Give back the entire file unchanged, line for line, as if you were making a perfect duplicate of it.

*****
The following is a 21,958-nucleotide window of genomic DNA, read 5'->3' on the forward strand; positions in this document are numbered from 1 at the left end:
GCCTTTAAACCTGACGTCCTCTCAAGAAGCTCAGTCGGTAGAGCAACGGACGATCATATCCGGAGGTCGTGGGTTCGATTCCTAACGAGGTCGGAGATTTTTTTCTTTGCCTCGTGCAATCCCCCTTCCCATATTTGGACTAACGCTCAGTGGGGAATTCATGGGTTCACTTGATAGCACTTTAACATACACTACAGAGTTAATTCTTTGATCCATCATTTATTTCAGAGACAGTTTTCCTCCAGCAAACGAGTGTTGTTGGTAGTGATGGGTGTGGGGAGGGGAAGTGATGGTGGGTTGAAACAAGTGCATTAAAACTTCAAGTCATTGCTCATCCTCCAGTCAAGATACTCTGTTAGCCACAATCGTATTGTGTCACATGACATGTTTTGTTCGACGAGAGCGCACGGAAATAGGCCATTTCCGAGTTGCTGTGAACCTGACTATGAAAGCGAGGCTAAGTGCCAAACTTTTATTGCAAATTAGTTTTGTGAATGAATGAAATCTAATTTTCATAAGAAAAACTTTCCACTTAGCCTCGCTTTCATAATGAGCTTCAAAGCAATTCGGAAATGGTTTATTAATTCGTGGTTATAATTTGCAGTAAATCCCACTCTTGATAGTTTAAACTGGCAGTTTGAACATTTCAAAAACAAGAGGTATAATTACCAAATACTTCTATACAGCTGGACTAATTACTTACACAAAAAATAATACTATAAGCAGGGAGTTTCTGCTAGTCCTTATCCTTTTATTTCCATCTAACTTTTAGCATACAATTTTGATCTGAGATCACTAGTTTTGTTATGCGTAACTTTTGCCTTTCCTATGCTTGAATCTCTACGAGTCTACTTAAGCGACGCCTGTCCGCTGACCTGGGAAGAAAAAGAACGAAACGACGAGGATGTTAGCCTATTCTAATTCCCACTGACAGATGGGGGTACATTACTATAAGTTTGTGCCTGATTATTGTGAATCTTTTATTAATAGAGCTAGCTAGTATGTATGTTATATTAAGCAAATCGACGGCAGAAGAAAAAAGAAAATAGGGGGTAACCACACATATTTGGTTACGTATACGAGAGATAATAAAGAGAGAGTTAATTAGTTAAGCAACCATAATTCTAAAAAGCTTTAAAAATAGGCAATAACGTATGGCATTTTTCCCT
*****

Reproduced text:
The following is a 21,958-nucleotide window of genomic DNA, read 5'->3' on the forward strand; positions in this document are numbered from 1 at the left end:
GCCTTTAAACCTGACGTCCTCTCAAGAAGCTCAGTCGGTAGAGCAACGGACGATCATATCCGGAGGTCGTGGGTTCGATTCCTAACGAGGTCGGAGATTTTTTTCTTTGCCTCGTGCAATCCCCCTTCCCATATTTGGACTAACGCTCAGTGGGGAATTCATGGGTTCACTTGATAGCACTTTAACATACACTACAGAGTTAATTCTTTGATCCATCATTTATTTCAGAGACAGTTTTCCTCCAGCAAACGAGTGTTGTTGGTAGTGATGGGTGTGGGGAGGGGAAGTGATGGTGGGTTGAAACAAGTGCATTAAAACTTCAAGTCATTGCTCATCCTCCAGTCAAGATACTCTGTTAGCCACAATCGTATTGTGTCACATGACATGTTTTGTTCGACGAGAGCGCACGGAAATAGGCCATTTCCGAGTTGCTGTGAACCTGACTATGAAAGCGAGGCTAAGTGCCAAACTTTTATTGCAAATTAGTTTTGTGAATGAATGAAATCTAATTTTCATAAGAAAAACTTTCCACTTAGCCTCGCTTTCATAATGAGCTTCAAAGCAATTCGGAAATGGTTTATTAATTCGTGGTTATAATTTGCAGTAAATCCCACTCTTGATAGTTTAAACTGGCAGTTTGAACATTTCAAAAACAAGAGGTATAATTACCAAATACTTCTATACAGCTGGACTAATTACTTACACAAAAAATAATACTATAAGCAGGGAGTTTCTGCTAGTCCTTATCCTTTTATTTCCATCTAACTTTTAGCATACAATTTTGATCTGAGATCACTAGTTTTGTTATGCGTAACTTTTGCCTTTCCTATGCTTGAATCTCTACGAGTCTACTTAAGCGACGCCTGTCCGCTGACCTGGGAAGAAAAAGAACGAAACGACGAGGATGTTAGCCTATTCTAATTCCCACTGACAGATGGGGGTACATTACTATAAGTTTGTGCCTGATTATTGTGAATCTTTTATTAATAGAGCTAGCTAGTATGTATGTTATATTAAGCAAATCGACGGCAGAAGAAAAAAGAAAATAGGGGGTAACCACACATATTTGGTTACGTATACGAGAGATAATAAAGAGAGAGTTAATTAGTTAAGCAACCATAATTCTAAAAAGCTTTAAAAATAGGCAATAACGTATGGCATTTTTCCCT